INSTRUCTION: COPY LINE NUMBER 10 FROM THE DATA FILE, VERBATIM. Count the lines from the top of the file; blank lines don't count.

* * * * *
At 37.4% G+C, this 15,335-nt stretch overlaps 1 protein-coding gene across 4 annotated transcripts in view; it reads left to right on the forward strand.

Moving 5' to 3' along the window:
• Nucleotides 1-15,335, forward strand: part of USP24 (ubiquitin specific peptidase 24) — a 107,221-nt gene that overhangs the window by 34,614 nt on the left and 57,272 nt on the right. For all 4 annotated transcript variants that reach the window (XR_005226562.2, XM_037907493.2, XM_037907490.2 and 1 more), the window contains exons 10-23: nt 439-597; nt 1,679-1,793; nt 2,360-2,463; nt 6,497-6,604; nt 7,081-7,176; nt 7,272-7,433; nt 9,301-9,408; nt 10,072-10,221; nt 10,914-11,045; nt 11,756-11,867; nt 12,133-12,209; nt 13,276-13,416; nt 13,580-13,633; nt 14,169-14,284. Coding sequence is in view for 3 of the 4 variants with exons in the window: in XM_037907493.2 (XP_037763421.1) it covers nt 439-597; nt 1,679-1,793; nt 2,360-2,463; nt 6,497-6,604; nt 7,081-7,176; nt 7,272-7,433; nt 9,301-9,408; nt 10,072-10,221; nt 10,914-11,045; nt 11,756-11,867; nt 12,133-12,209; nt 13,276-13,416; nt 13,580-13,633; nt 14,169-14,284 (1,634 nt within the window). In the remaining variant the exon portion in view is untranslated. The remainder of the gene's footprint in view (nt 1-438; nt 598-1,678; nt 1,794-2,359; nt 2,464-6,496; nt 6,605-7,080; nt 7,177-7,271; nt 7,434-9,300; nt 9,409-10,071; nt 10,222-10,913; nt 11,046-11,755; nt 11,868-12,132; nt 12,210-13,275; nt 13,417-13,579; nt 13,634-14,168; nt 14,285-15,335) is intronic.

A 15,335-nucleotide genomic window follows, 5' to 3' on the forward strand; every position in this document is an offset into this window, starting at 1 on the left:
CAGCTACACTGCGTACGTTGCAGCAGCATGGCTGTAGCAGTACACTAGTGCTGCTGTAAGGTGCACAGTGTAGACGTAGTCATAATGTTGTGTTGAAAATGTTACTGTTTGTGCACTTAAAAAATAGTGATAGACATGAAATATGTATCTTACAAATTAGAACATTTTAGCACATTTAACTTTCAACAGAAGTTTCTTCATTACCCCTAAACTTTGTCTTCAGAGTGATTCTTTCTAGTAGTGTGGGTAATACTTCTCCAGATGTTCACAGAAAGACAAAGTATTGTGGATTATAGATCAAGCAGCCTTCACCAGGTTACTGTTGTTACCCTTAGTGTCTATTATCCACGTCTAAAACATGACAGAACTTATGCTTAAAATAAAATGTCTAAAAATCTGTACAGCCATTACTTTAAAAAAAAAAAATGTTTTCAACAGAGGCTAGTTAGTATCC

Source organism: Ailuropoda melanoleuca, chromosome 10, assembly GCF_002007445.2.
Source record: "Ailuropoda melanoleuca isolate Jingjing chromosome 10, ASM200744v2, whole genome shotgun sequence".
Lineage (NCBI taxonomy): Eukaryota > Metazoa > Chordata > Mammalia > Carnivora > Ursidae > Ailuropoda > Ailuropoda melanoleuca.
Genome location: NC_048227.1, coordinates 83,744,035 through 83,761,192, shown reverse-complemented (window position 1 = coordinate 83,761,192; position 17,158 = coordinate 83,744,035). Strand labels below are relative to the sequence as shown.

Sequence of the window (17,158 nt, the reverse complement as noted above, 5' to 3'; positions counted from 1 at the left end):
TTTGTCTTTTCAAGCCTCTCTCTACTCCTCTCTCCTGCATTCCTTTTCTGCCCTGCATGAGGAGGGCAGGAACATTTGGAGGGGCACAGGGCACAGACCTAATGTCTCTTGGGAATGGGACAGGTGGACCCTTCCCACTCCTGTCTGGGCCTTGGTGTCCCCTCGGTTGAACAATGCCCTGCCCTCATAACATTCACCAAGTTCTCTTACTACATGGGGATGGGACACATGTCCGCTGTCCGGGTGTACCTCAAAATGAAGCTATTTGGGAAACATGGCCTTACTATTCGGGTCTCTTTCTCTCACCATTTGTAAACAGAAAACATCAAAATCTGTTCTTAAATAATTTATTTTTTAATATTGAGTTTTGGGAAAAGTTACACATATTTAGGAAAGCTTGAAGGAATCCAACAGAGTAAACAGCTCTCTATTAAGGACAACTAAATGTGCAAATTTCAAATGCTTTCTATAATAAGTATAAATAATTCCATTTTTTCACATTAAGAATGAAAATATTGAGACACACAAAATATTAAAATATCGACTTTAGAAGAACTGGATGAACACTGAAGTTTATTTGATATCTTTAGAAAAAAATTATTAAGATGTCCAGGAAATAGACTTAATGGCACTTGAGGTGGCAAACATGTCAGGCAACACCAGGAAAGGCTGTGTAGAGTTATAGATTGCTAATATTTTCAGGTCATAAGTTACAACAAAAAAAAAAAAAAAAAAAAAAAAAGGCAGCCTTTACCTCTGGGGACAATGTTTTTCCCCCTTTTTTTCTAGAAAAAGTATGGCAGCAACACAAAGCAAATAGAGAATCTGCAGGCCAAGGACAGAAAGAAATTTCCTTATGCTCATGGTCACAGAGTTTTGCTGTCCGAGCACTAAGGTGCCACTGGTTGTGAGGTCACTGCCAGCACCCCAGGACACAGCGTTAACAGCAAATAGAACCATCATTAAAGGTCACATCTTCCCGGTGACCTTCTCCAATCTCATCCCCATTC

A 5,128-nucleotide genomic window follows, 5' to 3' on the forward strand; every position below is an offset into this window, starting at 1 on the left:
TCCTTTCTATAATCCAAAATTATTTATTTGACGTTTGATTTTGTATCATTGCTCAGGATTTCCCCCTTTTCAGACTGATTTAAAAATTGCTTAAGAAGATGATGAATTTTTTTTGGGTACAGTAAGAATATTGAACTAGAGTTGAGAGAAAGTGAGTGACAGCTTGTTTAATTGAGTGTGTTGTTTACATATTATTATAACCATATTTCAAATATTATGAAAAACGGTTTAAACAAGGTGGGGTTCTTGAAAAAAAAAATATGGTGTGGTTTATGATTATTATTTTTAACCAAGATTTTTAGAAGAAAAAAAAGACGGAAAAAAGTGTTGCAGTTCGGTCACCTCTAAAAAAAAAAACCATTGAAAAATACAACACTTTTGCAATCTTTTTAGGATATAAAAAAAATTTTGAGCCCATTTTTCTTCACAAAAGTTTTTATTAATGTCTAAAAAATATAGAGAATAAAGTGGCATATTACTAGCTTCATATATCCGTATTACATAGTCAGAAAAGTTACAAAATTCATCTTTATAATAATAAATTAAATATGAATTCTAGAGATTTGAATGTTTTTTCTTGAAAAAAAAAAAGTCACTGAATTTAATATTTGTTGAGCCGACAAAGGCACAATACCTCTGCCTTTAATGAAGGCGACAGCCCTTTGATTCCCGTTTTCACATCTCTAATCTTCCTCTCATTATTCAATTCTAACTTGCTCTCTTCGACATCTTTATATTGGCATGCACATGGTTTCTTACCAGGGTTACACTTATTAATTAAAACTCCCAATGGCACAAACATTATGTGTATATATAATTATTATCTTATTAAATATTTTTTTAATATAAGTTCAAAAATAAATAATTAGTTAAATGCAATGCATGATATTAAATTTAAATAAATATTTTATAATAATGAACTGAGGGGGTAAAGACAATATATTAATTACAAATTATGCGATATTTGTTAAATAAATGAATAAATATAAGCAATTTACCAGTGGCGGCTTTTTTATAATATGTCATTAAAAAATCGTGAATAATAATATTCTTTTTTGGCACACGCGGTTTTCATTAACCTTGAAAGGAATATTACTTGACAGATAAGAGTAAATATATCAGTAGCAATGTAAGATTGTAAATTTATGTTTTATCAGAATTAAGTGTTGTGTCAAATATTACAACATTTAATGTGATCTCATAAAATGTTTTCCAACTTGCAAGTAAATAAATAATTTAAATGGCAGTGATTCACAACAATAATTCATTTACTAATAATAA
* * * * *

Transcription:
Sequence of the window (17,158 nt, the reverse complement as noted above, 5' to 3'; positions counted from 1 at the left end):